Liberals, Get Over Obama’s Debate Debacle
It’s pretty hard for an unindicted candidate to depress his or her own base while exciting the base of their opponent. Yet in one night, President Obama was able to do just that. His unexpectedly horrendous debate performance has made the commentator class suddenly doubt his chances for re-election. The New York Daily News columnist and ultra-conservative blogger Jim Geraghty asked the question gripping hyperventilating Democrats and liberals alike in his Monday column “Why Obama is Crumbling?”. The simple answer to this is that he isn’t, at least not yet anyways.
It is true that the national polls show a dead heat between President Obama and Mitt Romney (Gallup on Monday showed the President ahead by 5 percent, Rasmussen a tie and Pew Research a Romney lead of 5 percent). But anyone who knows anything about politics knows that those polls are, in a close race, meaningless. The polls one should look out for are state-by-state polls, and they have been telling a very different post-debate story.
The President’s standing among independent and moderate voters has remained essentially unchanged. In fact, Rasmussen shows Obama pulling ahead in swing-states like Iowa and Colorado since the debate. Several polling organizations, like Gravis Marketing — which shows Obama trailing behind Romney among African Americans in Colorado by 17 points — show significant gains for the Romney campaign. But such results either make these polls irrelevant or shockingly, and I mean shockingly, prophetic.
In Virginia and Wisconsin, PPP has Obama leading Romney with moderates with 60 percent and 63 percent of their votes respectively; prior to the debate, Obama led Romney with moderates in Virginia and Wisconsin with 60 percent and 64 percent respectively. Nor was there a huge influx a support for Romney from undecided moderates. In both states, Romney’s support from moderates only ticked up slightly from the low to mid-30s. The lesson to be drawn from this: moderate voters either did not watch the debate or they simply do not care.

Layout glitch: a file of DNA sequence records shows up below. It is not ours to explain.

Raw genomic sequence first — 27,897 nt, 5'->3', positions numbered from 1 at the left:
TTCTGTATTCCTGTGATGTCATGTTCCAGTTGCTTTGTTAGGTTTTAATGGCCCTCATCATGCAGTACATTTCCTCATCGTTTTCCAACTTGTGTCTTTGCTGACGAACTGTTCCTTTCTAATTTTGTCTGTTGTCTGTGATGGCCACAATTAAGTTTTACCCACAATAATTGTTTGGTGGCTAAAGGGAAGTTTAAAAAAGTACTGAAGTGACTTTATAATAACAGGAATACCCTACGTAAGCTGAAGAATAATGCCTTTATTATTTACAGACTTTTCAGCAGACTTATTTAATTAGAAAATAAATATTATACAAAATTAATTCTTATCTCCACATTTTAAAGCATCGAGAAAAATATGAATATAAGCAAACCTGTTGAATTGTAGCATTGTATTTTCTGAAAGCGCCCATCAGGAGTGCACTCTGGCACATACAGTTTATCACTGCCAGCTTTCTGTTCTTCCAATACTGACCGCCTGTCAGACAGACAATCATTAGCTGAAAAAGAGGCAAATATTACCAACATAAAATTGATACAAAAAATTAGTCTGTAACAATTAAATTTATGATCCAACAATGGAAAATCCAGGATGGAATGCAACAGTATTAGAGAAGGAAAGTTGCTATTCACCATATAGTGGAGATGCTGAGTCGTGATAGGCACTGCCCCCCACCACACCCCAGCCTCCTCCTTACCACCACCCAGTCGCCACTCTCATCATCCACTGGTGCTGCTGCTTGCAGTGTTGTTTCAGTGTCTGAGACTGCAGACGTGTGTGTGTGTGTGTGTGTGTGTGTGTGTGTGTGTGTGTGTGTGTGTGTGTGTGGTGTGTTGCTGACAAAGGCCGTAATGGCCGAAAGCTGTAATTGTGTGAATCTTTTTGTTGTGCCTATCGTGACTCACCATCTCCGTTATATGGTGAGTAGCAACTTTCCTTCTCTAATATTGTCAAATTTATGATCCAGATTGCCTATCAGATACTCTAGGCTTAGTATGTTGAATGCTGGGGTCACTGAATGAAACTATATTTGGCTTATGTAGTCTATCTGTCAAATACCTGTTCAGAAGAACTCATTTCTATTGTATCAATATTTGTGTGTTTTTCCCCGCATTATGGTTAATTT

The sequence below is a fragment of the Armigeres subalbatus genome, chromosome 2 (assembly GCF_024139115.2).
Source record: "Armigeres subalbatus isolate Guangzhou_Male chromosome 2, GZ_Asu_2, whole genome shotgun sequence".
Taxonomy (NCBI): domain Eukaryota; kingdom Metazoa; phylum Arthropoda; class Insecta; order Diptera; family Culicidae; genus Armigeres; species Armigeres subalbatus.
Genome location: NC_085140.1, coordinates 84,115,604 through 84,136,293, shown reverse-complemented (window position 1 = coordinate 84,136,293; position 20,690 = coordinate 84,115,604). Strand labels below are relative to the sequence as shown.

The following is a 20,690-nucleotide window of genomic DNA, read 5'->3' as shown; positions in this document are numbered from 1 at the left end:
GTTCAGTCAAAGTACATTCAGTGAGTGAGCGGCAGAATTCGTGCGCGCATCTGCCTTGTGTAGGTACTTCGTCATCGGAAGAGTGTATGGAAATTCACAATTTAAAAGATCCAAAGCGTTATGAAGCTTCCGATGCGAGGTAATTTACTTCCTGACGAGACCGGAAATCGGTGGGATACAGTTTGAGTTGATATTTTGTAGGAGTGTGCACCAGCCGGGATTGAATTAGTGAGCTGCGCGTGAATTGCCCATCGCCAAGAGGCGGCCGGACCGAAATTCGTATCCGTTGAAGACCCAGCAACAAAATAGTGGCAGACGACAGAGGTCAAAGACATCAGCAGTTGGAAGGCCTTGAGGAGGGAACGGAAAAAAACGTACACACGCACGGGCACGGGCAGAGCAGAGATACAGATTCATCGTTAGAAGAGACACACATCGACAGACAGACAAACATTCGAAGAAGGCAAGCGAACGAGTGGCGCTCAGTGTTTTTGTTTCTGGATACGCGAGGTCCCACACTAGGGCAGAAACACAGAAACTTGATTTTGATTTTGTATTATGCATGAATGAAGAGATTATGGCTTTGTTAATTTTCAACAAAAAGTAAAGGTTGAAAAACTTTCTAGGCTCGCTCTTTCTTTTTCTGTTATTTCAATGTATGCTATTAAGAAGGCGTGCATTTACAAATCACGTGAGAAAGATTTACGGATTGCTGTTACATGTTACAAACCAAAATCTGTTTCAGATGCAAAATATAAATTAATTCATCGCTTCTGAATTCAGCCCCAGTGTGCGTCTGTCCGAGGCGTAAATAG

Nor did Mitt Romney make across the board gains among voters who claim to be ‘very conservative.’ While right-wing support for the Republican appears to have solidified in Wisconsin, very conservative Virginia voters have barely moved. Prior to the debate, Romney led Obama among very conservative Virginias 82 to 16 percent; today, PPP shows Romney leading Obama among very conservative Virginians 84 to 13 percent.
So where did Romney’s ‘surge’ in these states come from? It comes from voters who claim to be ‘very liberal.’ Prior to the debate, very liberal voters in Virginia and Wisconsin supported the President almost 9 to 1 over Mitt Romney, according to PPP; post-debate polls in these states now show the President with a 4:1 lead over Romney. In both states, Obama is doing better with voters who identify as being ‘somewhat liberal’ than he is with very liberal voters.
If this seems like a bizarre arrangement, it’s because it is. Have very liberal voters suddenly decided that Mitt Romney — a candidate who categorized his term as Governor of Massachusetts as “severely conservative” — would be better for their causes than a Democratic President who supports gay marriage and passed health care reform? Or maybe they have just figured that Romney has pandered to every group but them, so their turn must be next.
In no conceivable universe is Barack Obama, in a head-to-head matchup with Mitt Romney, doing better among center-left voters than he is among far-left voters. It is not happening. The only way that these results make sense is if very liberal voters are blowing off steam. Some of the most critical judgments of the President’s debate performance came from liberal commentators like MSNBC’s Chris Matthews, Ed Shultz and the Daily Show’s Jon Stewart.
Granted, these are only two statewide polls. PPP could be witnessing isolated anomalies that do not reflect the rest of the country. Nor is there any reason to assume that ‘very liberal’ voters won’t go back to the Obama fold. But if a minority of liberals are in fact the reason for the tightening of the race, they are only exacerbating their anxieties and harming their own political interests. They are giving the Republicans a narrative of a tightening race that never was by injecting an irritating media feedback loop for the duration of this week’s news cycle.
Liberals, who demand that conservatives grow up — a worthy demand if there ever was one — need to do the same. Mitt Romney and Barack Obama are still the same people with the same positions, though the latter may not apply to Romney. If liberals can’t get their heads around this, then they will soon discover that a bad election night and a bad four years are far worse than a bad debate.
Associate Editor James Sunshine is a College senior from Boca Raton, Fla.